Selection, Ignorability and Challenges With Causal Fairness
Proceedings of the First Conference on Causal Learning and Reasoning, PMLR 177:275-289, 2022.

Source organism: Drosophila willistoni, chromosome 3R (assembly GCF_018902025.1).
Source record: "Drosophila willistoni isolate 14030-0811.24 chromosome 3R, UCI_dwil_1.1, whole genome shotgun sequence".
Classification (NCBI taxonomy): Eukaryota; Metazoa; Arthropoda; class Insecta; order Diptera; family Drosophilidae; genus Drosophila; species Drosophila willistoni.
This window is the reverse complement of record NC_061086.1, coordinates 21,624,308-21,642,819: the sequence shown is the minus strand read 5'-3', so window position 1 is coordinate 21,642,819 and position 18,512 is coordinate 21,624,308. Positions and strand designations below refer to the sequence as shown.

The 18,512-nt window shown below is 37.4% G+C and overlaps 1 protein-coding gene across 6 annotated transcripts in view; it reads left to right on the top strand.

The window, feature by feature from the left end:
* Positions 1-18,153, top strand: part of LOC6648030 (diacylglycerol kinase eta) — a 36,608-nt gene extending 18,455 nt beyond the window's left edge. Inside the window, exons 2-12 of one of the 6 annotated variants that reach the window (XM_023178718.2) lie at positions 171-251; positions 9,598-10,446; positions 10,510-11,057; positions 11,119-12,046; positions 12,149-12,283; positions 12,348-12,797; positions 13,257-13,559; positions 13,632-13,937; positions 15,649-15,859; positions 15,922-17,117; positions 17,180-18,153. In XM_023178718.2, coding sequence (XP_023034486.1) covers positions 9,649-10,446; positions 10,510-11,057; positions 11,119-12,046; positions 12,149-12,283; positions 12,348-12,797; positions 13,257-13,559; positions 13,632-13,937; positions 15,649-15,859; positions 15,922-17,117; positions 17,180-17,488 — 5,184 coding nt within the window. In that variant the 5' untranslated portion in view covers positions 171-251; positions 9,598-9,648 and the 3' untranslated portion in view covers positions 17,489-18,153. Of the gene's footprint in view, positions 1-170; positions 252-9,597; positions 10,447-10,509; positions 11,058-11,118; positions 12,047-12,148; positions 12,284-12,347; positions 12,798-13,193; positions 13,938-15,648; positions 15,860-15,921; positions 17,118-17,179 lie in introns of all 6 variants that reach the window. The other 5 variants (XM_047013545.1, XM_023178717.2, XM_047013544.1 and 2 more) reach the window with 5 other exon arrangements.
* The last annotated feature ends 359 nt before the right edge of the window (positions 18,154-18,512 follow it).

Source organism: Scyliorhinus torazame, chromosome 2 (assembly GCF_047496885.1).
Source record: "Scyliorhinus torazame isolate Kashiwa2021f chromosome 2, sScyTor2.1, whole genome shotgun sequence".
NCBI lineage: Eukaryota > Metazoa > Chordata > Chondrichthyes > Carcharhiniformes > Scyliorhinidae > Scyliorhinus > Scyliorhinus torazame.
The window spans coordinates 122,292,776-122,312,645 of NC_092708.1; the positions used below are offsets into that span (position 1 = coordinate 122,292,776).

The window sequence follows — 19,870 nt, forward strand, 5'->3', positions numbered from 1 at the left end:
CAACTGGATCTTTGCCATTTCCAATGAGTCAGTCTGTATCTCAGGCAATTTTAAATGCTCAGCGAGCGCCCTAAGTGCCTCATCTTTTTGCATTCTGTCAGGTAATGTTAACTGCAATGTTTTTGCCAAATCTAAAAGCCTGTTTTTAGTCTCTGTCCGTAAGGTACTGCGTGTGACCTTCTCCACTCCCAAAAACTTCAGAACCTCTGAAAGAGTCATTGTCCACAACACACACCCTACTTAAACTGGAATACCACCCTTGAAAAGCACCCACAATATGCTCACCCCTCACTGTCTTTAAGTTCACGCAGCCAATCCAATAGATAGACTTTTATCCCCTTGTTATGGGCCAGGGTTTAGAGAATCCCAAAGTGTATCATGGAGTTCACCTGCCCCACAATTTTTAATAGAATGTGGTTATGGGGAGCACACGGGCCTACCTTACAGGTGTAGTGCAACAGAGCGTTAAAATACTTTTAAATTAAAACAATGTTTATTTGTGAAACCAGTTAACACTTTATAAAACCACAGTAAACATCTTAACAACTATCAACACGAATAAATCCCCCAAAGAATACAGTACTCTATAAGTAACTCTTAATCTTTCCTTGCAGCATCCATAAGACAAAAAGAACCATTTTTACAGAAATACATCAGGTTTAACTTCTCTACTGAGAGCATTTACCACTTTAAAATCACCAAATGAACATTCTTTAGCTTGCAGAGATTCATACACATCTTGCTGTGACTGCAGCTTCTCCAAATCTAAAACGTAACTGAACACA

In this paper we look at popular fairness methods that use causal counterfactuals. These methods capture the intuitive notion that a prediction is fair if it coincides with the prediction that would have been made if someone’s race, gender or religion were counterfactually different. In order to achieve this, we must have causal models that are able to capture what someone would be like if we were to counterfactually change these traits. However, we argue that any model that can do this must lie outside the particularly well behaved class that is commonly considered in the fairness literature. This is because in fairness settings, models in this class entail a particularly strong causal assumption, normally only seen in a randomised controlled trial. We argue that in general this is unlikely to hold. Furthermore, we show in many cases it can be explicitly rejected due to the fact that samples are selected from a wider population. We show this creates difficulties for counterfactual fairness as well as for the application of more general causal fairness methods.